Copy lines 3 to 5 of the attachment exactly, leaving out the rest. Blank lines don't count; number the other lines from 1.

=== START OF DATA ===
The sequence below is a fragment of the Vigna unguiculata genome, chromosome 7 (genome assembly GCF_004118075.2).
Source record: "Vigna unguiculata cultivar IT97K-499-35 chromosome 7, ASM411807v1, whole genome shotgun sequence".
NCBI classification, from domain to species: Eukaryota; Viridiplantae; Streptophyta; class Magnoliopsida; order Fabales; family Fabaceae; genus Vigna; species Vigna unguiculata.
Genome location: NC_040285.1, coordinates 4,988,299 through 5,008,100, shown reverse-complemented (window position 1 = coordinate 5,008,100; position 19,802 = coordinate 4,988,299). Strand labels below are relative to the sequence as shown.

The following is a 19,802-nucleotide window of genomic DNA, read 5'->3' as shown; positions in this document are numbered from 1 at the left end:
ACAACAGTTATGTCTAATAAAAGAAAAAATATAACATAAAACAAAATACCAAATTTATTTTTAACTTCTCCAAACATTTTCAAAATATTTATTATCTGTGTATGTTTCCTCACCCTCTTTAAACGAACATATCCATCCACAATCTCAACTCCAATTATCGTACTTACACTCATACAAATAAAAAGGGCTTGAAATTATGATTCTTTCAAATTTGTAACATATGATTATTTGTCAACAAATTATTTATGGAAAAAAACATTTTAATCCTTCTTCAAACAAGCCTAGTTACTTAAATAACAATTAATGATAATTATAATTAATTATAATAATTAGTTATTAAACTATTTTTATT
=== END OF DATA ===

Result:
NCBI classification, from domain to species: Eukaryota; Viridiplantae; Streptophyta; class Magnoliopsida; order Fabales; family Fabaceae; genus Vigna; species Vigna unguiculata.
Genome location: NC_040285.1, coordinates 4,988,299 through 5,008,100, shown reverse-complemented (window position 1 = coordinate 5,008,100; position 19,802 = coordinate 4,988,299). Strand labels below are relative to the sequence as shown.

The following is a 19,802-nucleotide window of genomic DNA, read 5'->3' as shown; positions in this document are numbered from 1 at the left end: